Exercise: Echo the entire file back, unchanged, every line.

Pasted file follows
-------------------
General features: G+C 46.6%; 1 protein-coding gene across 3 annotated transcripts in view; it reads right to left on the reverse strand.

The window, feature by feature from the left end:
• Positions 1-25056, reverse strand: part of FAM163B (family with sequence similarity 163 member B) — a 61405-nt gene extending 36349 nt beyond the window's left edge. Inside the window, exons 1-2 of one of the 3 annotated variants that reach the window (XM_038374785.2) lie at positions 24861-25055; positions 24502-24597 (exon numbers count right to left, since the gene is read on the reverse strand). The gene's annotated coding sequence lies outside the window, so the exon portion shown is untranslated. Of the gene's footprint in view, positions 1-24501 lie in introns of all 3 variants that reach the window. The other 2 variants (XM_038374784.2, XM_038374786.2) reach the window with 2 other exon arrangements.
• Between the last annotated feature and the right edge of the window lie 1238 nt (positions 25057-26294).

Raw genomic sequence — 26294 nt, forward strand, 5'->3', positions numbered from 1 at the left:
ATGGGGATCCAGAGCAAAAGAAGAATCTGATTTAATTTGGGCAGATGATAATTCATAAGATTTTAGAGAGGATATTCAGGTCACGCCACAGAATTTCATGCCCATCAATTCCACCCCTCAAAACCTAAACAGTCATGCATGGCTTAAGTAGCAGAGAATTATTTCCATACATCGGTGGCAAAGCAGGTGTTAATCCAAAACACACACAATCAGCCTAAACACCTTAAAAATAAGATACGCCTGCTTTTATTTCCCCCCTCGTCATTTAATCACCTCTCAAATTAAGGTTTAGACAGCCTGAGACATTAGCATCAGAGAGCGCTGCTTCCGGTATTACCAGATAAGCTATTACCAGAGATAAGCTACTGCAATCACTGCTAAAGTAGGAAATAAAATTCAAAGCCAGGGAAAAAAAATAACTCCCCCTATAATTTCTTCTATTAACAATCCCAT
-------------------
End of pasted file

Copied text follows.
General features: G+C 46.6%; 1 protein-coding gene across 3 annotated transcripts in view; it reads right to left on the reverse strand.

The window, feature by feature from the left end:
• Positions 1-25056, reverse strand: part of FAM163B (family with sequence similarity 163 member B) — a 61405-nt gene extending 36349 nt beyond the window's left edge. Inside the window, exons 1-2 of one of the 3 annotated variants that reach the window (XM_038374785.2) lie at positions 24861-25055; positions 24502-24597 (exon numbers count right to left, since the gene is read on the reverse strand). The gene's annotated coding sequence lies outside the window, so the exon portion shown is untranslated. Of the gene's footprint in view, positions 1-24501 lie in introns of all 3 variants that reach the window. The other 2 variants (XM_038374784.2, XM_038374786.2) reach the window with 2 other exon arrangements.
• Between the last annotated feature and the right edge of the window lie 1238 nt (positions 25057-26294).

Raw genomic sequence — 26294 nt, forward strand, 5'->3', positions numbered from 1 at the left:
ATGGGGATCCAGAGCAAAAGAAGAATCTGATTTAATTTGGGCAGATGATAATTCATAAGATTTTAGAGAGGATATTCAGGTCACGCCACAGAATTTCATGCCCATCAATTCCACCCCTCAAAACCTAAACAGTCATGCATGGCTTAAGTAGCAGAGAATTATTTCCATACATCGGTGGCAAAGCAGGTGTTAATCCAAAACACACACAATCAGCCTAAACACCTTAAAAATAAGATACGCCTGCTTTTATTTCCCCCCTCGTCATTTAATCACCTCTCAAATTAAGGTTTAGACAGCCTGAGACATTAGCATCAGAGAGCGCTGCTTCCGGTATTACCAGATAAGCTATTACCAGAGATAAGCTACTGCAATCACTGCTAAAGTAGGAAATAAAATTCAAAGCCAGGGAAAAAAAATAACTCCCCCTATAATTTCTTCTATTAACAATCCCAT